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01.12.2014 | Research | Ausgabe 1/2014 Open Access

Orphanet Journal of Rare Diseases 1/2014

Congenital cataract, facial dysmorphism and demyelinating neuropathy (CCFDN) in 10 Czech gypsy children – frequent and underestimated cause of disability among Czech gypsies

Orphanet Journal of Rare Diseases > Ausgabe 1/2014
Petra Lassuthova, Dana Šišková, Jana Haberlová, Iva Sakmaryová, Aleš Filouš, Pavel Seeman
Wichtige Hinweise

Electronic supplementary material

The online version of this article (doi:10.​1186/​1750-1172-9-46) contains supplementary material, which is available to authorized users.

Competing interests

The authors report no competing interests.

Authors’ contributions

PL and PS wrote the manuscript. JH, PS and DS performed clinical examination of the patients. JH and DS performed also the Nerve conduction studies. DS and PS collected the patients. AF performed the ophthalmological examination as well as cataract surgery in all patients. PS designed the study. All authors read, revised and approved the final version of the manuscript.



Congenital Cataract Facial Dysmorphism and demyelinating Neuropathy (CCFDN, OMIM 604468) is an autosomal recessive multi-system disorder which was first described in Bulgarian Gypsies in 1999. It is caused by the homozygous founder mutation c.863 + 389C > T in the CTDP1 gene. The syndrome has been described exclusively in patients of Gypsy ancestry. The prevalence of this disorder in the Gypsy population in the Czech Republic and Central Europe is not known and is probably underestimated and under-diagnosed.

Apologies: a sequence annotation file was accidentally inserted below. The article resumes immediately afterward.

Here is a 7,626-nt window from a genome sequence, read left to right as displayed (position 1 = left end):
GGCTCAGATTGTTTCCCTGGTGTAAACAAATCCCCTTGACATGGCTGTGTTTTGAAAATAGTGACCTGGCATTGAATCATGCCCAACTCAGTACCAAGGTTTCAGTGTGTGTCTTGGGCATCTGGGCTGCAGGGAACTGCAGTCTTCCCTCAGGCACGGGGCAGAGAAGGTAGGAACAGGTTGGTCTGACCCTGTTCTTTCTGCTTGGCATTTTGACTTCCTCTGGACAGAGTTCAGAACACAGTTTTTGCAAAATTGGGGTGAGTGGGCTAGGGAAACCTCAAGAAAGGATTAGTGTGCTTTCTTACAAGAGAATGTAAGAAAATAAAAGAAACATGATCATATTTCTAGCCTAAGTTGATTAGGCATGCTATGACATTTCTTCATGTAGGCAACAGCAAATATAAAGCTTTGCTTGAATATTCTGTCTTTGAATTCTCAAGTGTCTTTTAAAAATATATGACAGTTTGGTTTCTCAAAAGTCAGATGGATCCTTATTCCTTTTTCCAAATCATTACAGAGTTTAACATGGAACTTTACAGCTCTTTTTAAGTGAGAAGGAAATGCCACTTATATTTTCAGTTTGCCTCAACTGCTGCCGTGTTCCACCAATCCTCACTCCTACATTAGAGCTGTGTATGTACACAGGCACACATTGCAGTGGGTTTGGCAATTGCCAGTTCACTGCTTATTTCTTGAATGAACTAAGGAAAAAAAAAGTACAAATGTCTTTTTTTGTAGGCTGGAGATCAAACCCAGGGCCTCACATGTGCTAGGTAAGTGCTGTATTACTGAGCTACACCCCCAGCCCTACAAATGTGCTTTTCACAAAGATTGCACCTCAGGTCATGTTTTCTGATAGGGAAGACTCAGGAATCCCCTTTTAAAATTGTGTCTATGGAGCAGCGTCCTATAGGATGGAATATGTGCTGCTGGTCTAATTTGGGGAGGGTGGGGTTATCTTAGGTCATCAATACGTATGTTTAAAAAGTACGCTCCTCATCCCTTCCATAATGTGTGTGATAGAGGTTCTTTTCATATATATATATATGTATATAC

We clinically diagnosed and assessed 10 CCFDN children living in the Czech Republic. All patients are children of different ages, all of Gypsy origin born in the Czech Republic. Molecular genetic testing for the founder CTDP1 gene mutation was performed.


All patients are homozygous for the c.863 + 389C > T mutation in the CTDP1 gene.
All patients presented a bilateral congenital cataract and microphthalmos and had early cataract surgery. Correct diagnosis was not made until the age of two. All patients had variably delayed motor milestones. Gait is characteristically paleocerebellar in all the patients. Mental retardation was variable and usually mild.


Clinical diagnosis of CCFDN should be easy for an informed pediatrician or neurologist by the obligate signalling trias of congenital bilateral cataract, developmental delay and later demyelinating neuropathy. Our data indicate a probably high prevalence of CCFDN in the Czech Gypsy ethnic subpopulation.
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